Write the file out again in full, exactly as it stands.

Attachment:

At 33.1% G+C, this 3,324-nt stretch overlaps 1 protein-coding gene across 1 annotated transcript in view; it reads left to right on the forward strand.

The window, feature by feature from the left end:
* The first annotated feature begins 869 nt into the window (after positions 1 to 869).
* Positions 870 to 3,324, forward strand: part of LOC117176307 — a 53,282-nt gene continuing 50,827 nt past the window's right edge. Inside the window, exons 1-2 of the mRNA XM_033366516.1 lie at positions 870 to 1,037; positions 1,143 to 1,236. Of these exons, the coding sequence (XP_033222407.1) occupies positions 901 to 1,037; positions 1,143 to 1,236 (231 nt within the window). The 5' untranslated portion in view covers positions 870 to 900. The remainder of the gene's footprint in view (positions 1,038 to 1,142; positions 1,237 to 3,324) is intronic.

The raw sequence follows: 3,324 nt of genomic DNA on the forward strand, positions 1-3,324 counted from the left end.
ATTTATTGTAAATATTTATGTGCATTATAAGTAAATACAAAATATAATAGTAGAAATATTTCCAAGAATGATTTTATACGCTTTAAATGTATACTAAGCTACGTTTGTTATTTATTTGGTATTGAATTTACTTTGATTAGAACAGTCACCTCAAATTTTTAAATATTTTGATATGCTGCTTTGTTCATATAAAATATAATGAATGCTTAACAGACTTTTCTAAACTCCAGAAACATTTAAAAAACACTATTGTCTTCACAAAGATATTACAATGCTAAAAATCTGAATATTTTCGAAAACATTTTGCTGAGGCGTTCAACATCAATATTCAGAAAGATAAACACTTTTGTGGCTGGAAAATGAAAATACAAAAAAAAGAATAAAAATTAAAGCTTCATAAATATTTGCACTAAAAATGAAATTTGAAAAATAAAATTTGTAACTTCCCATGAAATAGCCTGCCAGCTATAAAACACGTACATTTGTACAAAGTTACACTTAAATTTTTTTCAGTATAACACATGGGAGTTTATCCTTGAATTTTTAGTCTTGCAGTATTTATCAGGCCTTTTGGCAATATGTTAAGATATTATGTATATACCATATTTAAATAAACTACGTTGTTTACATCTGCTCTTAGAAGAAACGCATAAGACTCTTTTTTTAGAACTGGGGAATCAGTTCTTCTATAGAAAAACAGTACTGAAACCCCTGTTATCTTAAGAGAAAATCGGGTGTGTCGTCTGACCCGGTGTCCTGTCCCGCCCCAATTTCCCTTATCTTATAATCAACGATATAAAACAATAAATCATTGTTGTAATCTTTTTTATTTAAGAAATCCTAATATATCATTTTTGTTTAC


At 33.1% G+C, this 3,324-nt stretch overlaps 1 protein-coding gene across 1 annotated transcript in view; it reads left to right on the forward strand.

The window, feature by feature from the left end:
* The first annotated feature begins 869 nt into the window (after positions 1 to 869).
* Positions 870 to 3,324, forward strand: part of LOC117176307 — a 53,282-nt gene continuing 50,827 nt past the window's right edge. Inside the window, exons 1-2 of the mRNA XM_033366516.1 lie at positions 870 to 1,037; positions 1,143 to 1,236. Of these exons, the coding sequence (XP_033222407.1) occupies positions 901 to 1,037; positions 1,143 to 1,236 (231 nt within the window). The 5' untranslated portion in view covers positions 870 to 900. The remainder of the gene's footprint in view (positions 1,038 to 1,142; positions 1,237 to 3,324) is intronic.

The raw sequence follows: 3,324 nt of genomic DNA on the forward strand, positions 1-3,324 counted from the left end.
ATTTATTGTAAATATTTATGTGCATTATAAGTAAATACAAAATATAATAGTAGAAATATTTCCAAGAATGATTTTATACGCTTTAAATGTATACTAAGCTACGTTTGTTATTTATTTGGTATTGAATTTACTTTGATTAGAACAGTCACCTCAAATTTTTAAATATTTTGATATGCTGCTTTGTTCATATAAAATATAATGAATGCTTAACAGACTTTTCTAAACTCCAGAAACATTTAAAAAACACTATTGTCTTCACAAAGATATTACAATGCTAAAAATCTGAATATTTTCGAAAACATTTTGCTGAGGCGTTCAACATCAATATTCAGAAAGATAAACACTTTTGTGGCTGGAAAATGAAAATACAAAAAAAAGAATAAAAATTAAAGCTTCATAAATATTTGCACTAAAAATGAAATTTGAAAAATAAAATTTGTAACTTCCCATGAAATAGCCTGCCAGCTATAAAACACGTACATTTGTACAAAGTTACACTTAAATTTTTTTCAGTATAACACATGGGAGTTTATCCTTGAATTTTTAGTCTTGCAGTATTTATCAGGCCTTTTGGCAATATGTTAAGATATTATGTATATACCATATTTAAATAAACTACGTTGTTTACATCTGCTCTTAGAAGAAACGCATAAGACTCTTTTTTTAGAACTGGGGAATCAGTTCTTCTATAGAAAAACAGTACTGAAACCCCTGTTATCTTAAGAGAAAATCGGGTGTGTCGTCTGACCCGGTGTCCTGTCCCGCCCCAATTTCCCTTATCTTATAATCAACGATATAAAACAATAAATCATTGTTGTAATCTTTTTTATTTAAGAAATCCTAATATATCATTTTTGTTTAC